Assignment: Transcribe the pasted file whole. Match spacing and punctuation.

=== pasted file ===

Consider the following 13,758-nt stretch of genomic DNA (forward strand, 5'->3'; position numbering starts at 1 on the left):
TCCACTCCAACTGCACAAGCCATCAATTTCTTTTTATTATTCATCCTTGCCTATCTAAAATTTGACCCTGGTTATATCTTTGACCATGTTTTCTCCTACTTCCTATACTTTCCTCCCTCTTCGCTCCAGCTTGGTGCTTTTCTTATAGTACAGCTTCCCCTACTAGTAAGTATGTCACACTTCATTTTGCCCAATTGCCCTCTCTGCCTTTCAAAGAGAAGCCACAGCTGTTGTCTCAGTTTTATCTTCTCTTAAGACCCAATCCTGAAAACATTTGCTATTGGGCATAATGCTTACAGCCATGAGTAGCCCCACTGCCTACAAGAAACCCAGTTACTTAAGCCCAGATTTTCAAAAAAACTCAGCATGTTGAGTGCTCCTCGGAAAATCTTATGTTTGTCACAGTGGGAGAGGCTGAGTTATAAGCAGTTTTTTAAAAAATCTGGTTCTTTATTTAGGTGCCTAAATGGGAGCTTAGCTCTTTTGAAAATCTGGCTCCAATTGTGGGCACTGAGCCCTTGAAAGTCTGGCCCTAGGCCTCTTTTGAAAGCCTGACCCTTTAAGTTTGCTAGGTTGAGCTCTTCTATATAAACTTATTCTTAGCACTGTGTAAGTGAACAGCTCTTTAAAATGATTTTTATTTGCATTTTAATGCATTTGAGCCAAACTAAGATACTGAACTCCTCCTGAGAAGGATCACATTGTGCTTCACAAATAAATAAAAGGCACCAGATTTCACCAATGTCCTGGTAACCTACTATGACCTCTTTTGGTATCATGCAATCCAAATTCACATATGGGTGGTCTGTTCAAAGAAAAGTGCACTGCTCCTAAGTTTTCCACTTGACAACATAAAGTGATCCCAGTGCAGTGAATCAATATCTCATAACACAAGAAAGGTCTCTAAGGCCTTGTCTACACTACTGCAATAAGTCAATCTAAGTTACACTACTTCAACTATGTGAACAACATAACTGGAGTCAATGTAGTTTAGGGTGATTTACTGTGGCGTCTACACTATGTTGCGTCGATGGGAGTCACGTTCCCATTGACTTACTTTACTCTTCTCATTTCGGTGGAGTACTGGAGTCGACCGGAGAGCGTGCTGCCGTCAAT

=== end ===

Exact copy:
Consider the following 13,758-nt stretch of genomic DNA (forward strand, 5'->3'; position numbering starts at 1 on the left):
TCCACTCCAACTGCACAAGCCATCAATTTCTTTTTATTATTCATCCTTGCCTATCTAAAATTTGACCCTGGTTATATCTTTGACCATGTTTTCTCCTACTTCCTATACTTTCCTCCCTCTTCGCTCCAGCTTGGTGCTTTTCTTATAGTACAGCTTCCCCTACTAGTAAGTATGTCACACTTCATTTTGCCCAATTGCCCTCTCTGCCTTTCAAAGAGAAGCCACAGCTGTTGTCTCAGTTTTATCTTCTCTTAAGACCCAATCCTGAAAACATTTGCTATTGGGCATAATGCTTACAGCCATGAGTAGCCCCACTGCCTACAAGAAACCCAGTTACTTAAGCCCAGATTTTCAAAAAAACTCAGCATGTTGAGTGCTCCTCGGAAAATCTTATGTTTGTCACAGTGGGAGAGGCTGAGTTATAAGCAGTTTTTTAAAAAATCTGGTTCTTTATTTAGGTGCCTAAATGGGAGCTTAGCTCTTTTGAAAATCTGGCTCCAATTGTGGGCACTGAGCCCTTGAAAGTCTGGCCCTAGGCCTCTTTTGAAAGCCTGACCCTTTAAGTTTGCTAGGTTGAGCTCTTCTATATAAACTTATTCTTAGCACTGTGTAAGTGAACAGCTCTTTAAAATGATTTTTATTTGCATTTTAATGCATTTGAGCCAAACTAAGATACTGAACTCCTCCTGAGAAGGATCACATTGTGCTTCACAAATAAATAAAAGGCACCAGATTTCACCAATGTCCTGGTAACCTACTATGACCTCTTTTGGTATCATGCAATCCAAATTCACATATGGGTGGTCTGTTCAAAGAAAAGTGCACTGCTCCTAAGTTTTCCACTTGACAACATAAAGTGATCCCAGTGCAGTGAATCAATATCTCATAACACAAGAAAGGTCTCTAAGGCCTTGTCTACACTACTGCAATAAGTCAATCTAAGTTACACTACTTCAACTATGTGAACAACATAACTGGAGTCAATGTAGTTTAGGGTGATTTACTGTGGCGTCTACACTATGTTGCGTCGATGGGAGTCACGTTCCCATTGACTTACTTTACTCTTCTCATTTCGGTGGAGTACTGGAGTCGACCGGAGAGCGTGCTGCCGTCAAT